Benard Sorre, Peter Oino
Abstract: Street children are a reality in many urban centers in developing countries and have remained a major impediment to their social and economic development. While on the streets, HIV/AIDS infection among street children continues to be a significant challenge despite the progress that has been made in HIV/AIDS prevention and treatment at the national level. As they pursue their livelihoods on the streets, street children embrace a street culture that habitually influences sexual risky behaviors. The circumstances in which street children live and the challenges to which they are subjected to, increase their vulnerability to HIV/AIDS and predispose the public to more danger. This can be explained partly by the drives of economics of survival, little or absence of information about the dangers of contracting HIV/AIDS and the risks associated with it, inadequate health facilities attending to street children and inadequate awareness programmes targeting the street children community. This paper argues that for street children to enhance their survival mechanisms on the streets, sexual activities among themselves and/with outsiders on the streets are rife and not safe. Moreover, the attitude of hopelessness about their lives encourages them to engage in unprotected sex, while little information and low level of awareness limits street children from adopting HIV/AIDS preventive measures. Female street children who are also HIV positive engage in sex with unsuspected men who eventually contract the disease. The paper concludes by recommending that those interventions working with street children if they want to succeed in their activities, they should have a holistic approach and also be based on a scientific assessment on the circumstances the street children find themselves in as well as their felt needs. There is also need for street educators and/or counselors to communicate prevention messages to all categories of street children at the same time impart in them a sense that life is worth safeguarding.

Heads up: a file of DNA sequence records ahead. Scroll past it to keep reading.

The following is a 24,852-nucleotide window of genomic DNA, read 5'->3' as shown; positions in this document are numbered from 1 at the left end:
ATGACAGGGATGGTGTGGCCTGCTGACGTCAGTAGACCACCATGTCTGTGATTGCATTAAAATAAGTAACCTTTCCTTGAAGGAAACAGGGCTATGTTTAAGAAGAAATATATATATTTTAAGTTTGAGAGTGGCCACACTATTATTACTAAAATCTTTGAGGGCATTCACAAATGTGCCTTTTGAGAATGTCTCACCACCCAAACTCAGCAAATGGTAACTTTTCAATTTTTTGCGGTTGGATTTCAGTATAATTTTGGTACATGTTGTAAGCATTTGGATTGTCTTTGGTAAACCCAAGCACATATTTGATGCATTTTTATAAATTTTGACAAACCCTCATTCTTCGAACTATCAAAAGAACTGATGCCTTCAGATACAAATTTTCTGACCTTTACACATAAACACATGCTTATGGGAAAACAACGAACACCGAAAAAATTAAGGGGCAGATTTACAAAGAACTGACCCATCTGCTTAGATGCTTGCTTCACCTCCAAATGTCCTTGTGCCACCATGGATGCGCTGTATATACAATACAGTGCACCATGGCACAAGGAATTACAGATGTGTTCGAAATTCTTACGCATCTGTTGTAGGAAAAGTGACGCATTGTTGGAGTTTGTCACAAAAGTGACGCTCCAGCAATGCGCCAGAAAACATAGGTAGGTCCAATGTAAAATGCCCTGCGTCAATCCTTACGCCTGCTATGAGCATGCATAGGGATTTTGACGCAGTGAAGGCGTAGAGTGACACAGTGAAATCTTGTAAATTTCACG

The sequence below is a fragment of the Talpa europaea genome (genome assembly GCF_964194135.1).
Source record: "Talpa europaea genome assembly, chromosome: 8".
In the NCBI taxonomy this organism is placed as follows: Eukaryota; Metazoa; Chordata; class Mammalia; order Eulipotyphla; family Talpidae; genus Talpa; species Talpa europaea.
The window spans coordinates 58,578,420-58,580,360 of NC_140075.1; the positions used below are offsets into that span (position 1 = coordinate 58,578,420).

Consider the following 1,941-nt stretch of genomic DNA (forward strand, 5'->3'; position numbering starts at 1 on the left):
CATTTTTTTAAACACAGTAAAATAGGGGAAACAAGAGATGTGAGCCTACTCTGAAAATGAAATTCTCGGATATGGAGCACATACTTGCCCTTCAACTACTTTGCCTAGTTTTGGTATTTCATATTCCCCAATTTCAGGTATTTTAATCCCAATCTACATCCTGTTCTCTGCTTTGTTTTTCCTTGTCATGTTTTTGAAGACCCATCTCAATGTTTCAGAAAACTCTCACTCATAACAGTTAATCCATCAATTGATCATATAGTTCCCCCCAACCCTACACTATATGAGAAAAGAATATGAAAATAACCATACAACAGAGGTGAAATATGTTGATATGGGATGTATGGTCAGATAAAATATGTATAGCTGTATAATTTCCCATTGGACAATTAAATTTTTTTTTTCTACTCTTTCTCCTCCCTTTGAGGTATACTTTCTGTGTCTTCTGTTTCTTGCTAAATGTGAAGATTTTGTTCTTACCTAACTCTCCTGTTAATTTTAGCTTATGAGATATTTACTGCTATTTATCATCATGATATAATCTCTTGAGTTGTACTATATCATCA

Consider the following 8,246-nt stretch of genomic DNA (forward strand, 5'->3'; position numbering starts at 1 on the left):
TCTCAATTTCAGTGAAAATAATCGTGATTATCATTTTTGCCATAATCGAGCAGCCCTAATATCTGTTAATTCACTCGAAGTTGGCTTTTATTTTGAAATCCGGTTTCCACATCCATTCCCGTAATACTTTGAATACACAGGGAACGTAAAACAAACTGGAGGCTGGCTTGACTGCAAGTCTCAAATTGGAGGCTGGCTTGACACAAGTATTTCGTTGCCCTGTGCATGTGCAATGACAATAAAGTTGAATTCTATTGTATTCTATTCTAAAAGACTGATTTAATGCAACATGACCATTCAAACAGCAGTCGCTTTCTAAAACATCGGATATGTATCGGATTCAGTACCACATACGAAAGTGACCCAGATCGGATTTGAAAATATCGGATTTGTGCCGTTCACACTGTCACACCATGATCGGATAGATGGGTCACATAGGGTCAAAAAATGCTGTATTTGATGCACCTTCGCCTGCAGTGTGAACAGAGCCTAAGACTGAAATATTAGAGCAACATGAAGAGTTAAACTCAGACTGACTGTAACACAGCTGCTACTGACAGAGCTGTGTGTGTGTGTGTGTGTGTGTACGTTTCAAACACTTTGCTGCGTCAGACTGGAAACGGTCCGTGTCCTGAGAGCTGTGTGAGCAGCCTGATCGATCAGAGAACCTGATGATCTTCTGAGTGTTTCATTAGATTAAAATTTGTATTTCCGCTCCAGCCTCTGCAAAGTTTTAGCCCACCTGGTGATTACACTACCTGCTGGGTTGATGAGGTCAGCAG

Keywords: Street Children, HIV, AIDS, Unprotected sex, The Public, Eldoret Municipality, Kenya